I've been a part of a number of 'experiments in money' over the course of time. The first one was as a member of a residential coop when I was 17. We had a group house where about 20 people lived. For a low rent we all contributed 'work-credits' intended to be the equivalent of about 4 hours of work a week. We bid on the jobs we wanted to do-- which ranged from picking up food for the group meals at wh***sale outlets outside the city to cooking meals, to washing the floors. Jobs that nobody wanted got a higher 'work-credit' value-- so that you could cut your work hours by doing something other people preferred not to do.
With the start of this 'money' mission I joined several other projects-- Riko's Evoke group on Kiva and Mark Mulkerin's Evoke Bank-- but I really wanted to explore other ideas outside of Evoke. None of the barter systems or alternate currencies I looked at really resonated with me-- until I came across this whimsical system inspired by one of Cory Doctorow's science fiction novels: The Whuffie Bank.
The idea here is expressed in the bank's motto: "In a world where reputation is wealth, only those who do good and well unto others are the richest." This seems to me to promise a return to one of the oldest principles of markets: to trade successfully with others you must be trustworthy. In the small groups in which people evolved, the kind of cynical 'looking out for number one' which our current system encourages must have been rare indeed, since losing your reputation for being trustworthy would have been a disaster for anyone in those mutually interdependent systems.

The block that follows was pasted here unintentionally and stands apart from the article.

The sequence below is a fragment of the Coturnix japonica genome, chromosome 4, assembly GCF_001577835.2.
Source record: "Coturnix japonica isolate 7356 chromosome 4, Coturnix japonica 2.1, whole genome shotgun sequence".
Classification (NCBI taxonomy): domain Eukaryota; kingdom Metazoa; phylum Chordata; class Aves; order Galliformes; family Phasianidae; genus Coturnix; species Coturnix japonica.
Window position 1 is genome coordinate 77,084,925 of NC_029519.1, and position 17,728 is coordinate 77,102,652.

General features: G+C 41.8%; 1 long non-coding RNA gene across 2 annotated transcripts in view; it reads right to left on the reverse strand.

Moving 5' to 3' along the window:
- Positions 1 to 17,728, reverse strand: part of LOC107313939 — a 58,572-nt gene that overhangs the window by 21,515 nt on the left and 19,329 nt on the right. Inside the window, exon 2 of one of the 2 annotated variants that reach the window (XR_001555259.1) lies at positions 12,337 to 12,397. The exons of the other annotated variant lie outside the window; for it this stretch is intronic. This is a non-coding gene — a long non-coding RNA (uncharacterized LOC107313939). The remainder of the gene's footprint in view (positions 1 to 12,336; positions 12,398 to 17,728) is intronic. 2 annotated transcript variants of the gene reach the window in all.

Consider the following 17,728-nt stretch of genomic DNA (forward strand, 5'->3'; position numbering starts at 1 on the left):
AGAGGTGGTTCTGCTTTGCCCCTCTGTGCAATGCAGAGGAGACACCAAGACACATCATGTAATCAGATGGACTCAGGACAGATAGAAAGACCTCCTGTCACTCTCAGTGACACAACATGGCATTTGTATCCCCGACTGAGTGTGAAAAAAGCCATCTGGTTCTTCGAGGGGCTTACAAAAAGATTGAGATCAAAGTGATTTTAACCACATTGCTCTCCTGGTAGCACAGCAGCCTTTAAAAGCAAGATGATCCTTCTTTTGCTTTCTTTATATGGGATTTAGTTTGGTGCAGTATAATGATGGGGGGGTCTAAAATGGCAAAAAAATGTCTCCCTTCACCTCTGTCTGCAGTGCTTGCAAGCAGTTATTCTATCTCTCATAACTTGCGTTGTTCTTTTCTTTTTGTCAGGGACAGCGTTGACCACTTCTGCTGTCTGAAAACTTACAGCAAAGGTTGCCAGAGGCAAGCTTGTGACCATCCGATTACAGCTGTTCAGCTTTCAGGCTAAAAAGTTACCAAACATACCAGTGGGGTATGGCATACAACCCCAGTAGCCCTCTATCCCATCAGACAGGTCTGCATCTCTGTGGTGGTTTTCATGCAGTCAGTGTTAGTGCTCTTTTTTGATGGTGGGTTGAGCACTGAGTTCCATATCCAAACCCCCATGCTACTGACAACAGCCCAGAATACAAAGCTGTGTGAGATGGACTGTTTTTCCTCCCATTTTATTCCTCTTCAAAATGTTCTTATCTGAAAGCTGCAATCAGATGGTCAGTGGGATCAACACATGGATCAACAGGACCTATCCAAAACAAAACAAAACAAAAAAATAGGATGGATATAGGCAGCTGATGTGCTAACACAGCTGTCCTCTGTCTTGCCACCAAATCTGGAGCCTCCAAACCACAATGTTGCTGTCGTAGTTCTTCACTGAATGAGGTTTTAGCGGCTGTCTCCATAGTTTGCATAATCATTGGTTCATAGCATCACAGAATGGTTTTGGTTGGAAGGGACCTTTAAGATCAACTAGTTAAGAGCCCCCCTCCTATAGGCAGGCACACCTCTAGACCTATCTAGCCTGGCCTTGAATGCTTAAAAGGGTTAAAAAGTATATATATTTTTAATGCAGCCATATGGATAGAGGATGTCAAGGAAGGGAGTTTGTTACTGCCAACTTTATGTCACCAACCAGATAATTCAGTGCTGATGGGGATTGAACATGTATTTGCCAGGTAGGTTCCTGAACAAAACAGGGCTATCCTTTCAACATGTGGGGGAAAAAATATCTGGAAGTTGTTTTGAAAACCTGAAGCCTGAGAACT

The Whuffie is rather limited for the time being-- it uses only Twitter to judge your reputation (based on the number of times your posts are retweeted and how much you spread other people's ideas by retweeting their posts). There are plans to add Facebook and other social media at some later point. What really appealed to me though, was that I could give some of my 'whuffies' to other people. It felt good to be able to finally reward, in this small way, The Utne Reader for being such an outstanding source of information over the years, or the excellent work of economist-blogger Mark Thoma, whose posts I've come to rely on heavily as a major source of independent economic thinking.
It's just a small step in creating the kind of world I hope to live in one day: one where people care more for their reputations than for money, and where their ambitions are engaged by making things ever better.